Friday, 21 August 2020

TV Review - Breathe - Amazon Prime

Suspension of disbelief is a term that most filmmakers and screenwriters, as well as audience members and critics, are subconsciously relying upon whenever making (the former) or watching (the latter) a film or television series, especially anything that has to do with the words ‘thriller’ and ‘serial murders’. However what Breathe, Amazon’s Indian web series starring R. Madhavan and Amit Sadh, asks you to do isn’t just suspension of disbelief, it’s a complete suspension of all rational thinking and logic, as well disregarding how medical institutions, hospitals, law enforcement, and Mumbai’s traffic works.

Breathe Season 1 Review

The premise is simple enough and revolves around one question — “To what lengths will you go to save the ones you love?” To the show’s credit, it doesn’t waste any time in answering that question as by the end of the second episode, we have a clear idea of what the protagonist — Danny Mascarenas (played by R. Madhavan) — is willing to do to save his son Josh from dying at the hands of a terminal disease. You see, Josh is suffering from Cystic Fibrosis, and requires an immediate lung transplant to live. Given his rare blood group (AB negative), he is fourth on the donor list, and since he only has about six months to live, that’s pretty much a death sentence.

Not content on letting his son die, Danny decides to play god himself and starts targeting Mumbai’s AB negative organ donors to start pushing Josh up the donor list. It’s a horrible, upsetting, and morally corrupt character arc that the show tries really hard to project as being more grey than black or white. Unfortunately, the show fails at achieving this objective, and as it progresses, it gets harder and harder to root for Danny. One of the main reasons for this has to do with how quickly Danny’s character goes from zero to a hundred on the evil scale. It’s a perplexing transformation that seems neither organic nor justified, even when taking into account Josh’s tragic diagnosis.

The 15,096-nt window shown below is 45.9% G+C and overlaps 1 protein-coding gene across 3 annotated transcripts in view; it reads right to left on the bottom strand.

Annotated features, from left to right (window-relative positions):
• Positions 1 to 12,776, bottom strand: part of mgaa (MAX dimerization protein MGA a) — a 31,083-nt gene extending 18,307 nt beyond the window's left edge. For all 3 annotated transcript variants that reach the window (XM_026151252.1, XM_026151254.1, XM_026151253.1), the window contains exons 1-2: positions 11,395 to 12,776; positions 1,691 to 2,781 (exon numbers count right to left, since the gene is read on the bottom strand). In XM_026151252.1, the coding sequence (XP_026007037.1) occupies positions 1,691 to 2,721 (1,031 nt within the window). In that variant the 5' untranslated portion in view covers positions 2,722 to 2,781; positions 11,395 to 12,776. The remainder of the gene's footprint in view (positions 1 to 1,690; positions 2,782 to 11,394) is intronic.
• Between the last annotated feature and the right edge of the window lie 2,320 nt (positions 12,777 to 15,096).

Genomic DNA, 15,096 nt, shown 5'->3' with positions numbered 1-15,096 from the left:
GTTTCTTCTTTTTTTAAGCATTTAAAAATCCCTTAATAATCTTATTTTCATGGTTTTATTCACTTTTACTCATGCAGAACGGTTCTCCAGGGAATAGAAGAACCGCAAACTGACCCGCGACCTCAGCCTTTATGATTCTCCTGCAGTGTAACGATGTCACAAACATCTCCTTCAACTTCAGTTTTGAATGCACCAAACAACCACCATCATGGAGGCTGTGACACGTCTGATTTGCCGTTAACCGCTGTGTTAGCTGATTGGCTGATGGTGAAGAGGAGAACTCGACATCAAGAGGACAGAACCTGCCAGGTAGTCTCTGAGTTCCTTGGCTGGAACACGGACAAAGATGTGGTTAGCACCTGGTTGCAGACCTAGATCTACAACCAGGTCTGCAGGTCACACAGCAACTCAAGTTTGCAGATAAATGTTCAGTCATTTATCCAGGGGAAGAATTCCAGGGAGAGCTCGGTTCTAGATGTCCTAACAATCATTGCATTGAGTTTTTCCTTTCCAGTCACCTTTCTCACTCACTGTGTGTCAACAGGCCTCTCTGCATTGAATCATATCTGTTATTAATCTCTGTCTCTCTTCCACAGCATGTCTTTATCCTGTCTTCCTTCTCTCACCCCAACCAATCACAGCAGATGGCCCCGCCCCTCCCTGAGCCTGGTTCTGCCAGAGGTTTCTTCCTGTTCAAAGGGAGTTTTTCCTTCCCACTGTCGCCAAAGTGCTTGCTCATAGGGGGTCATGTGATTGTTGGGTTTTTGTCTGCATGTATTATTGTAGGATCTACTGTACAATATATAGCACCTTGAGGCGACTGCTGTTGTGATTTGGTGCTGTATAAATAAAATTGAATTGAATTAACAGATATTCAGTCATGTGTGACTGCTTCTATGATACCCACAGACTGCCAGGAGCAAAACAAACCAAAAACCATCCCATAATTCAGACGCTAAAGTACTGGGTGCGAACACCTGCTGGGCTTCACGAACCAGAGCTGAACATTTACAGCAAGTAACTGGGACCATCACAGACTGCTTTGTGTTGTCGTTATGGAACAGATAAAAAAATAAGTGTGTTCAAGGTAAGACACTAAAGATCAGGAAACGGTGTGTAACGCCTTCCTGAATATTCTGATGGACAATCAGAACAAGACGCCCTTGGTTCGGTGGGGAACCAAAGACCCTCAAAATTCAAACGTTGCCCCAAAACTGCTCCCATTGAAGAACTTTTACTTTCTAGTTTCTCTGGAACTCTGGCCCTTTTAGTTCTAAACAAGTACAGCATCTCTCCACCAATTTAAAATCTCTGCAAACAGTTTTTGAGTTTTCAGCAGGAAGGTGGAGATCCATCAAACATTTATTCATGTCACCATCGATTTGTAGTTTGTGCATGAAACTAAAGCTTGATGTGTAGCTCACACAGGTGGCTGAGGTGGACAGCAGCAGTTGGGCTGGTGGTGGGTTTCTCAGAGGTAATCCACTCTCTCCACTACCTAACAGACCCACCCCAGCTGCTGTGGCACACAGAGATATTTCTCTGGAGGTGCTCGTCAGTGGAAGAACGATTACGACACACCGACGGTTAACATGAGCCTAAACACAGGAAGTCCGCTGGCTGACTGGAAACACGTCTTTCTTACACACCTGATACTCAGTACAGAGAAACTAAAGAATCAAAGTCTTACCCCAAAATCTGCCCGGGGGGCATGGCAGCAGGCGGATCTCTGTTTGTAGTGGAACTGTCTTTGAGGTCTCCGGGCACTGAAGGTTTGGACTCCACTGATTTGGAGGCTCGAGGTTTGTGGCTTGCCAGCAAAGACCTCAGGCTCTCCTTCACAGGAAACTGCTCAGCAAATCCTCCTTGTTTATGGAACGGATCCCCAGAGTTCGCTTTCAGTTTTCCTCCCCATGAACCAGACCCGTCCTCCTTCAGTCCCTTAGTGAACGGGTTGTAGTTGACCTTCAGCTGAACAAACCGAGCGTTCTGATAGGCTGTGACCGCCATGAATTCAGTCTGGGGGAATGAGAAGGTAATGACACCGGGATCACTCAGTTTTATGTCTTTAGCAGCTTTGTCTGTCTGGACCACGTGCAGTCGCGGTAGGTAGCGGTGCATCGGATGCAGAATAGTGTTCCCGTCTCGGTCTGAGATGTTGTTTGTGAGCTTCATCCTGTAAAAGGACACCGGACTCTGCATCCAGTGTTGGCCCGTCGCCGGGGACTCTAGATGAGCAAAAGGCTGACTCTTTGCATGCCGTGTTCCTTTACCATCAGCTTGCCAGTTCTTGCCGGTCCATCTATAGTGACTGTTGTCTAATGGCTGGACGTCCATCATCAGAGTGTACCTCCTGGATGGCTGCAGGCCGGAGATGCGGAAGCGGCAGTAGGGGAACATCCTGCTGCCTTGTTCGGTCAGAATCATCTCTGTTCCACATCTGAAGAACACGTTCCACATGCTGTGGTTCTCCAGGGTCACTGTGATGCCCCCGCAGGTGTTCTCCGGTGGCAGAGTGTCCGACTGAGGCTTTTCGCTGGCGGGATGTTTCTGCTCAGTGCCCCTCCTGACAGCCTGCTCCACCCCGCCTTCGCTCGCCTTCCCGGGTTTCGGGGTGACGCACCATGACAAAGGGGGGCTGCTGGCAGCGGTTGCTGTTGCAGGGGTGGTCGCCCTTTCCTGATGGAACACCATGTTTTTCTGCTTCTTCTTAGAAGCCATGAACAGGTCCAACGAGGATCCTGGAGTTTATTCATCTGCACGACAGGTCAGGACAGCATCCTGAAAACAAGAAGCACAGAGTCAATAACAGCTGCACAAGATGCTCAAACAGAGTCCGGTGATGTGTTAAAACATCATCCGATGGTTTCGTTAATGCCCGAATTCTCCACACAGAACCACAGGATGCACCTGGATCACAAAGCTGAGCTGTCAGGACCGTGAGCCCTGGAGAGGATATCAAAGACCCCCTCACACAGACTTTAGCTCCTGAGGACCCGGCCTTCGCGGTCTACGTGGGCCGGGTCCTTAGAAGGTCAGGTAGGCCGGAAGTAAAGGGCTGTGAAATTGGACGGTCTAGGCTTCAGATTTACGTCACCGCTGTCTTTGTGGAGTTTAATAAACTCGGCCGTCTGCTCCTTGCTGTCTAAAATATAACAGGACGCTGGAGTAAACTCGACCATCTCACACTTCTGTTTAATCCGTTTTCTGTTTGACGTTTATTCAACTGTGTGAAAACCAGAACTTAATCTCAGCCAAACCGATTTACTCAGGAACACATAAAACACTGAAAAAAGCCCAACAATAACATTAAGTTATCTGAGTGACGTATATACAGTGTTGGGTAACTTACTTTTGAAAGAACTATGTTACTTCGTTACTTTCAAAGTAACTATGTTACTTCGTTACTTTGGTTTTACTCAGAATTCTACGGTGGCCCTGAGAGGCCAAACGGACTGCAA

Breathe Body Parts Review

The series also introduces us to Kabir Sawant (played by a brooding Amit Sadh), a divorcee and alcoholic cop who has his own demons to deal with. Regardless of his personal issues, however, Kabir is good at his job, and it doesn’t take long before the show puts both Kabir and Danny in a cat and mouse race with each other, especially as the stakes keep increasing for Kabir.

This is a novel premise that could have made for a genuinely smart and thrilling nail-biter, had it not been for the meandering and predictable screenplay, uneven tone, and a badly written ending that leaves you with more questions than answers. There are only so many leaps in logic you can take before you start tuning out from a show, and with Breathe, you’ll be tuning out a lot sooner than later.


Breathe The Promise Review Amazon

The acting, unfortunately, is also not up to the mark. Amit Sadh (a brilliant, underrated actor who really hasn’t gotten his due) plays Kabir as a one-dimensional cliche that we’ve seen just too many times in too many films and TV shows. I don’t think it’s a coincidence that his character is named Kabir! Madhavan too seems miscast as Walter White lite, and is not able to either justify the character’s sudden transformation, or seem believable during moments of internal conflict. The supporting cast is better, with Hrishikesh Joshi, Kali Prasad Mukherjee, and Jayashree Venketaramanan (terrific in a guest spot in the show’s best episode) delivering solid work.

There was potential here, with flashes of originality scattered throughout the first half of the series, however by the time you finish the show, you’ll be the one feeling breathless, and not for the right reasons.

Rating - 1.5/5 

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